Week of February 18 - 22, 2019

Maureen Kelliher, CFA

Maureen Kelliher, CFA

February 26, 2019

Weekly Economic Review

Weekly Macro Updates

Initial Jobless Claims (Feb 16) 228k est., 216k actual, 239k prior
Continuing Claims (Feb 9) 1743k est., 1725k actual, 1780k prior
Philadelphia Federal Reserve Business Outlook (Feb) 14 est., -4.1 actual, 17.0 prior
Durable Goods Orders Ex Transportation (Dec P) 0.3% est., 0.1% actual, -0.2% prior: R+
Capital Goods Orders Nondefense Ex. Air (Dec P) 0.2% est., -0.7% actual, -1.0% prior: R-
Markit U.S. Composite PMI (Feb P) 55.8 actual, 54.4 prior
Leading Economic Index (Jan) 0.1% est., -0.1% actual, 0.0% prior: R+
Chicago Federal Reserve National Activity Index (Jan) 0.10% est., -0.43% actual, 0.50% prior: R-
Dallas Federal Reserve Manufacturing Activity (Feb) 4.7 est., 13.1 actual, 1.0 prior
Housing Starts MoM (Dec) -0.1% est., -11.2% actual, 0.4% prior: R-
Building Permits MoM (Dec) -2.6% est., 0.3% actual, 4.5% prior: R-
Existing Home Sales MoM (Jan) 0.2% est., -1.2% actual, -4.0% prior: R+
NAHB Housing Market Index (Feb) 59 est., 62 actual, 58 prior
Conference Board Consumer Confidence 124.9 est., 131.4 actual, 121.7 prior: R+

 Strong or Improving
 Inconclusive or lacking trend
 Weak or declining
R+ Revised up
R- Revised down

Capital Market Implications

Manufacturing gauges last week indicated that global growth continued to soften in February.  Exporters such as Germany and Japan experienced outright contraction while the U.S. continued to expand, albeit at a decelerated pace.  With only about 11% of GDP exposed to exports, the U.S. has fared better than most during the global trade dispute.  After a weak January, recent U.S. regional manufacturing surveys showed signs of a turnaround and buoyed by hopes of a trade resolution and the reopening of the government consumer confidence staged a healthy rebound in February.  Housing however remained in the doldrums; home prices increased at their slowest pace in four years in December while housing starts declined 11.2%, their poorest level since September 2016.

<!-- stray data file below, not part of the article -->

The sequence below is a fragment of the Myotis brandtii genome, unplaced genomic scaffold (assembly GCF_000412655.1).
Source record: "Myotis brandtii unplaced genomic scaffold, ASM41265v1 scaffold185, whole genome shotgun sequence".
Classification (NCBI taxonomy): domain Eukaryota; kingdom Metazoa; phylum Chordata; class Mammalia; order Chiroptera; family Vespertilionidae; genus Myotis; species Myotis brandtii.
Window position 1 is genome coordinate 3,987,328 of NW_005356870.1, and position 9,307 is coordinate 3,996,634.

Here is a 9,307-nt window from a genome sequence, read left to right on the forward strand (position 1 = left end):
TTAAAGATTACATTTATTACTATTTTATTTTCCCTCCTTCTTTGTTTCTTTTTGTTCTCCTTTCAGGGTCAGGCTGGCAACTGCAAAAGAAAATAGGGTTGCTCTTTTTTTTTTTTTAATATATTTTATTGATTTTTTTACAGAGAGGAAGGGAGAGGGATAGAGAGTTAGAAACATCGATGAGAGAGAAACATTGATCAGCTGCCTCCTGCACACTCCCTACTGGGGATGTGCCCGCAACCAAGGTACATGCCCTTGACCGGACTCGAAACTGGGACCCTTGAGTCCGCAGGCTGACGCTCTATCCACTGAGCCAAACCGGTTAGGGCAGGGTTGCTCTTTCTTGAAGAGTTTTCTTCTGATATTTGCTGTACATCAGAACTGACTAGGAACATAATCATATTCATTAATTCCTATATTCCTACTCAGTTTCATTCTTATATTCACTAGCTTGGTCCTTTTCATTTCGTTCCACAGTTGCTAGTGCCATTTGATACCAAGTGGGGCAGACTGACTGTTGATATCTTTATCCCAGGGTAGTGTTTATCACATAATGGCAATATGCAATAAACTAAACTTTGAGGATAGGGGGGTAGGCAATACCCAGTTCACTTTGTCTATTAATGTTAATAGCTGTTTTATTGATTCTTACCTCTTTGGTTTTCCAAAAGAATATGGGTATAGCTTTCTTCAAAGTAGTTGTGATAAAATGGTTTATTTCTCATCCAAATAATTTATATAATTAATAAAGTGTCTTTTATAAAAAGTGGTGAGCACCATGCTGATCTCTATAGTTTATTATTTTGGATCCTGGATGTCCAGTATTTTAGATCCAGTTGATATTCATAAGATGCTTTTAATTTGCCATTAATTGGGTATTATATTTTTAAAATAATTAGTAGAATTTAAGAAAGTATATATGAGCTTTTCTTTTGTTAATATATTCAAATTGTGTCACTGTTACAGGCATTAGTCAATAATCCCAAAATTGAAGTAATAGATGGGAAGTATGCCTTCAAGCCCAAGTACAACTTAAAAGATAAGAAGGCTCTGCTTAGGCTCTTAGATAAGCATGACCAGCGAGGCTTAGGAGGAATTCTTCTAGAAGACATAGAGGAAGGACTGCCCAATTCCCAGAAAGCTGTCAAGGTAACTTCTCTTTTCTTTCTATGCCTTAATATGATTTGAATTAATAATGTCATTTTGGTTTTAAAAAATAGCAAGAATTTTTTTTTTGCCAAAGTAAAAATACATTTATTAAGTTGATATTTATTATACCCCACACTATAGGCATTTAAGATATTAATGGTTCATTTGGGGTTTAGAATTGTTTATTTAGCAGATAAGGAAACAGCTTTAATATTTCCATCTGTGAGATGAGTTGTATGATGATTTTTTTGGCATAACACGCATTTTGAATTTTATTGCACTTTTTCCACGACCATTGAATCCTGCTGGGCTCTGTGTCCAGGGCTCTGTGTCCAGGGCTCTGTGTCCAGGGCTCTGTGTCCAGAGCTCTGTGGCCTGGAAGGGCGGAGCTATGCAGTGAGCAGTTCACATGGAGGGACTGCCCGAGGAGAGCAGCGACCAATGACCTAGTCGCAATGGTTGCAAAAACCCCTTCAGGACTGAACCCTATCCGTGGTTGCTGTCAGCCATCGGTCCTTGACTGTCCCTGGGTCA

Last week, as market participants correctly assumed the administration would delay the trade tariff deadline, stocks rose for the ninth consecutive week.  Over the four-day sessions, both the Dow Jones Industrial Average and the S&P 500 Index gained approximately 0.6%.  Stock sector performance was more mixed however than overall index returns, as technology, materials and utilities increased at least 1.5% while banks, health care and energy ended the week flat to down slightly.  International markets were the week’s standouts, as developed markets climbed 1.6% and emerging markets jumped 2.8%.  Interest rates barely budged last week, which held bond prices steady.  As such, most areas of the bond market including the U.S. Barclay Aggregate Bond Index, U.S. corporate bonds and ten-year municipal bonds ended the week unchanged.  Similar to last week, high yield bonds outperformed, having gained 0.4%.